There are difference between the Polish and American approaches, said Siewiera
While the situation seems to be under control in Poland, which has nearly 13,000 cases and more than 640 deaths, he said that the Polish medical community is not trying to provide polymerase chain reaction testing to everyone, but will guarantee free testing for medical personnel if they want it.
“That’s a little different than the United States,” he said. “We see that the approach is trying to provide PCR tests to as many citizens as you can. Time will show which approach will be more effective.”
There are now more than a million cases of COVID-19 in the U.S. with more than 60,000 deaths.
Another difference, said Siewiera, is that in Poland, the weakest point in the medical system is the lack of ICU beds, forcing the military to set up temporary mobile hospitals, while in the U.S. “we see ICU beds available.”
Siewiera said he was impressed by the huge efforts in the U.S. to set up large-scale temporary medical facilities like the one at McCormick Place in Chicago, which has been scaled down as the number of new cases in the area has slowed.
Siewiera added that another lesson he has learned from the Illinois National guard is how they manage data and how they support the data driven decision making process, so that they can prepare for the future.
Col. Eric Vaughn, a medical professional serving with the Illinois Air National Guard, said the learning experience has gone both ways.
“They were really helpful in providing a different perspective,” Vaughn told Military Times.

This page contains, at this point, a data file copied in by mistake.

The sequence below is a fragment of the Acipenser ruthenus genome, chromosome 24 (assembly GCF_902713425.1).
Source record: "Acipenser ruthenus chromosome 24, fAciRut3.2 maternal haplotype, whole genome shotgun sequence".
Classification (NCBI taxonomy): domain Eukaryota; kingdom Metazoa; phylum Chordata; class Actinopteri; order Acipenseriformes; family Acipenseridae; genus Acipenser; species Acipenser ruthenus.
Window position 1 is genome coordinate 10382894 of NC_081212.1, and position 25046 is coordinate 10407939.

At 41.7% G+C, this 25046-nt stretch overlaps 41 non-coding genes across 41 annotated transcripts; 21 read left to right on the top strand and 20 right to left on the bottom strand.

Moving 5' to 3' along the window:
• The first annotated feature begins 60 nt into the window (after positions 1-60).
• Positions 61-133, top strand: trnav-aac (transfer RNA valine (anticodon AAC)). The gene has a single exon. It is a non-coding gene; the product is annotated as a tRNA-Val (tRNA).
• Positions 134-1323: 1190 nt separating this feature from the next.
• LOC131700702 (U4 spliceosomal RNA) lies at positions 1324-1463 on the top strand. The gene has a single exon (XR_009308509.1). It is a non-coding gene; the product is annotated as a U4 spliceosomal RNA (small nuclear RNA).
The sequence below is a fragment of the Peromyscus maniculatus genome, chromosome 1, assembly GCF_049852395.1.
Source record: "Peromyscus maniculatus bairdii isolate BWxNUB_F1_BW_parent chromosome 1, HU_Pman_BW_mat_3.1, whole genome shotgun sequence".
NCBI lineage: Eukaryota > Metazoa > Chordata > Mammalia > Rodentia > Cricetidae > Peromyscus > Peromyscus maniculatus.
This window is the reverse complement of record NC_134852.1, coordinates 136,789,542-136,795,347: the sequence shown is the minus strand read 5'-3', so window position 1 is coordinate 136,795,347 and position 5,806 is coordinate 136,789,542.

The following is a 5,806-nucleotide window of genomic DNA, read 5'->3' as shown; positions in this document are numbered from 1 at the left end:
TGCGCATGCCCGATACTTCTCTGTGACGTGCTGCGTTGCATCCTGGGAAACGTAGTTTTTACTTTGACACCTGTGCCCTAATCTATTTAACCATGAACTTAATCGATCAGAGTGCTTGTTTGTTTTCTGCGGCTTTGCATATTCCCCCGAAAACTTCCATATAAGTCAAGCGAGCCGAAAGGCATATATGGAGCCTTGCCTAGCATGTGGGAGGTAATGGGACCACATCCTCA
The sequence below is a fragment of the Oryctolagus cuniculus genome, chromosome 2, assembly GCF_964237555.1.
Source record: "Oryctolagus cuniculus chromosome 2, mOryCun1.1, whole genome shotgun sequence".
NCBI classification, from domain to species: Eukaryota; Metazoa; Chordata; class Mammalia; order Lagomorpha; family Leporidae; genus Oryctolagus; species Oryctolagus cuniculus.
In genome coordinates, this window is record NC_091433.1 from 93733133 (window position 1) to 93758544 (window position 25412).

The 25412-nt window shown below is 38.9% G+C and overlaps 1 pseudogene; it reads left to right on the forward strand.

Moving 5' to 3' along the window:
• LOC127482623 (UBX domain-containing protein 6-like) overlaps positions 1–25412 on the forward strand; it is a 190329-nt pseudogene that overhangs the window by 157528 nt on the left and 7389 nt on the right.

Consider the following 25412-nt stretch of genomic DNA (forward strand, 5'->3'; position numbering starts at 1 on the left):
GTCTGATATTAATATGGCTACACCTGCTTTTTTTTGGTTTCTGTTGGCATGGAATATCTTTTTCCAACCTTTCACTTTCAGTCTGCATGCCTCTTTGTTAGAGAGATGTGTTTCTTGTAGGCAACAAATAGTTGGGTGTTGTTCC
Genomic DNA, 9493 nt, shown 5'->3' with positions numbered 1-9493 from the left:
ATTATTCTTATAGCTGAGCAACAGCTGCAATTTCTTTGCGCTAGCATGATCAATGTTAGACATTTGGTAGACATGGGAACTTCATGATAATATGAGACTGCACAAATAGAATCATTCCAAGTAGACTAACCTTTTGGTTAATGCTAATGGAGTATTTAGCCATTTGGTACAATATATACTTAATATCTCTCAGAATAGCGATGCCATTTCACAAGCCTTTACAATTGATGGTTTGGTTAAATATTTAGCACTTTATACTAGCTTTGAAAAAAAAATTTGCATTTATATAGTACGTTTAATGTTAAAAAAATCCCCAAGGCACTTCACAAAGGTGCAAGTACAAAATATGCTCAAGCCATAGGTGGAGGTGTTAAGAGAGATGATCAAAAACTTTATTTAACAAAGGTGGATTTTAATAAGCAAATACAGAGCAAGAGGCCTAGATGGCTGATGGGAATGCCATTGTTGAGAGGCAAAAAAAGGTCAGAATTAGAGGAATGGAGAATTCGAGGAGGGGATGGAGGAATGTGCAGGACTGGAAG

One of the biggest differences is treating patients in austere environments.
The Polish medical team “had front line experience working in Italy,” said Vaughn. “They went in to help Italy go through their process, which was one of more devastating exposures to COVID-19. They were there during the collapse of their medical and helped them rebuild.”
Vaughn said while the U.S. is staying ahead of the curve in terms of treating COVID-19, the Polish team brought in an important insight that will come in handy moving forward.
“The fact is that they are not as well-supplied and funded as the United States,” Vaughn said. “They were able to share how to provide services in more austere situation. That is going to come in incredibly handy when the virus moves form the major metropolitan areas, which are fairly well funded and supplied. to the rural and more remote areas. It gives us insight how we can set up adequate treatment in less funded areas.”